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I can imagine that there is a point at which a single player would always be wise to no longer advance. I see it being a function of all of the various combinations. The problem is, I've never quite been able to figure out all of the probabilities of a given combination coming up. Does anyone out there know what the optimal value is where you are more likely to lose then to continue onward? BTW, the version I have is this one, not sure if it makes a difference... Thanks!

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up vote 8 down vote accepted

This is a much more complex issue than it at first seems. The game of pass the pigs is derived from an older, simpler game called Pig. In Pig each player takes turns with a six sided die and may roll as many times as they like, or until they roll a 1. If they roll a 1 they score nothing for the round, otherwise they score the total rolled.

Pass the Pigs is roughly equivalent to this. Think of a game with a weighted n-sided die, with sides "Pig out", "Double trotter", "Razorback", etc. A player may roll this die until they roll "Pig out", and their score for the round is the cumulative score, or zero if a "Pig out" was rolled. The difference is the inclusion of "Making Bacon" (reset your score to 0), and "Piggy Back" (player is out of the game).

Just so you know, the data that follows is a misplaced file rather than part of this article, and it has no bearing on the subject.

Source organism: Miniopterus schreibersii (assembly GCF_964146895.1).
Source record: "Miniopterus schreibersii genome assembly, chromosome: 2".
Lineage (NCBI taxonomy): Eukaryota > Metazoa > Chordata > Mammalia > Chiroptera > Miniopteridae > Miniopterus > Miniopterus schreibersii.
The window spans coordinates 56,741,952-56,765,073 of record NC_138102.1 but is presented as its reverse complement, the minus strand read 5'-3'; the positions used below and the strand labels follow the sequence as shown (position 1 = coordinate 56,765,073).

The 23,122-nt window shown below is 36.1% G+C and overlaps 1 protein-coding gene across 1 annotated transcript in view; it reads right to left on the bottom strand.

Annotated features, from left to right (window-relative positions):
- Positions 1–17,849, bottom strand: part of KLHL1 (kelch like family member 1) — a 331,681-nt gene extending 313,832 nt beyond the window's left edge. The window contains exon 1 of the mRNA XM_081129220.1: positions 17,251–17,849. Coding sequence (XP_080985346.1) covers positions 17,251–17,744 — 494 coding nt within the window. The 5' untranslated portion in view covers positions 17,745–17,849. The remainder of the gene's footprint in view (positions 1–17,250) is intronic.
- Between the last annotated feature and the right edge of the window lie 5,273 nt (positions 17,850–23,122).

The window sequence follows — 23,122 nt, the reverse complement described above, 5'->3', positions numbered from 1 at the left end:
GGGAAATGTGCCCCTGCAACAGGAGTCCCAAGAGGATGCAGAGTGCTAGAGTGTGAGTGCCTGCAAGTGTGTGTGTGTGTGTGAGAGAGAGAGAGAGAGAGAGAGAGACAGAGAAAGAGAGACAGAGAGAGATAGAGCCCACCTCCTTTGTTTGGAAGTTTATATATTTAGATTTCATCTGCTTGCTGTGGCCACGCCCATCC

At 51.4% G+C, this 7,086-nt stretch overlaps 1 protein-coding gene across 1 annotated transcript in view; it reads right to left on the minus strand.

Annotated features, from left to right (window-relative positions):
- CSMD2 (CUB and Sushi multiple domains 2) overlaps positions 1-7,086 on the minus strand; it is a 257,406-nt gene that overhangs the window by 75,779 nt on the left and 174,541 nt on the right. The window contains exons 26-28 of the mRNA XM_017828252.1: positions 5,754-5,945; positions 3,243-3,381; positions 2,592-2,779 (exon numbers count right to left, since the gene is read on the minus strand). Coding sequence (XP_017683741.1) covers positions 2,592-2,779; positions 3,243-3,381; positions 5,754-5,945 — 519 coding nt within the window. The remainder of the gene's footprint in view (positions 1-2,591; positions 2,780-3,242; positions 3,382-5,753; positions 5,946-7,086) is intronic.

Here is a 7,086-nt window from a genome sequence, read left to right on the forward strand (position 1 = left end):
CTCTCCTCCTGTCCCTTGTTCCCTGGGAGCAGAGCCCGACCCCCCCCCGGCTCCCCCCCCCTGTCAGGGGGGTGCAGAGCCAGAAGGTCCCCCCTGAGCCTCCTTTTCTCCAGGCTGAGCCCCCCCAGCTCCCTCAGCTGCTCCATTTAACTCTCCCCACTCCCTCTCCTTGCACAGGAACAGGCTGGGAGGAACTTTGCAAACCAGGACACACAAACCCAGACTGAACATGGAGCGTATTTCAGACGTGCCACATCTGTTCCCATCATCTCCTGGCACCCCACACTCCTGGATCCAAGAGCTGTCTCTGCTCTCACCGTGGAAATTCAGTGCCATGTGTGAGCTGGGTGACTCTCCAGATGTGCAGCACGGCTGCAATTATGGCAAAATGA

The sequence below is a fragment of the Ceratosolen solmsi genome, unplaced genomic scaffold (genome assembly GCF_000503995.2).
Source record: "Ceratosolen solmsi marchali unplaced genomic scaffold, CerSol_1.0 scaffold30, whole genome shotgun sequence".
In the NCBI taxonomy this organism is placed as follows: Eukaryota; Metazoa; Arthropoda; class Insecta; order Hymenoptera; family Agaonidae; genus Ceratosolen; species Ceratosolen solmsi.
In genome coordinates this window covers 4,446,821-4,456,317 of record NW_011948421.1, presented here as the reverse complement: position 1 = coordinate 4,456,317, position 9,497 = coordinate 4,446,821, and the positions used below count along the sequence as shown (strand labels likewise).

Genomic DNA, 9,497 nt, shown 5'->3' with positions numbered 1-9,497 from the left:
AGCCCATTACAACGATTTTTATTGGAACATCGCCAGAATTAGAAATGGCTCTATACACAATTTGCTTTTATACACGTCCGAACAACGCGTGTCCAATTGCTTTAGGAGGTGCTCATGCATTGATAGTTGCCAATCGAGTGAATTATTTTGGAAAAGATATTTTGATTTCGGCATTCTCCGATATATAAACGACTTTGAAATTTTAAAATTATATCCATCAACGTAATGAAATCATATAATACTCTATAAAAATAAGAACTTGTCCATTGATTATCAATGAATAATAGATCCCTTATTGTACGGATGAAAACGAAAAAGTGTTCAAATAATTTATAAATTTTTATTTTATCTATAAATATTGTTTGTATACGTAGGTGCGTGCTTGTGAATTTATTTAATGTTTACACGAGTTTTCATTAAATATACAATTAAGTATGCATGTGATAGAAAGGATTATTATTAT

In Pig each player's optimal play is dependent only on the current scores. This means that when you receive the dice, you can calculate what your target score for the turn should be. If you reach that score then you should bank it, and pass the dice on.

Wikipedia is a good starting point for further information about optimal play. Also this website has graphs and an AI opponent to demonstrate the best play in pig.

So finally, it should be possible to apply the same methods to Pass the Pigs if you knew the probabilities of the various pig rolls. These probabilities have been calculated here (see Table 4), using a data set of 6000 throws. They have also calculated the value you should aim for to maximize your expected score in a turn in Section 3.2 (the target is about 21 or 22). I can't find a similar analysis corresponding to multiplayer Pass the Pigs though.

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Very interesting. Amazing how such a simple game can be so complex... –  PearsonArtPhoto May 10 '11 at 22:46
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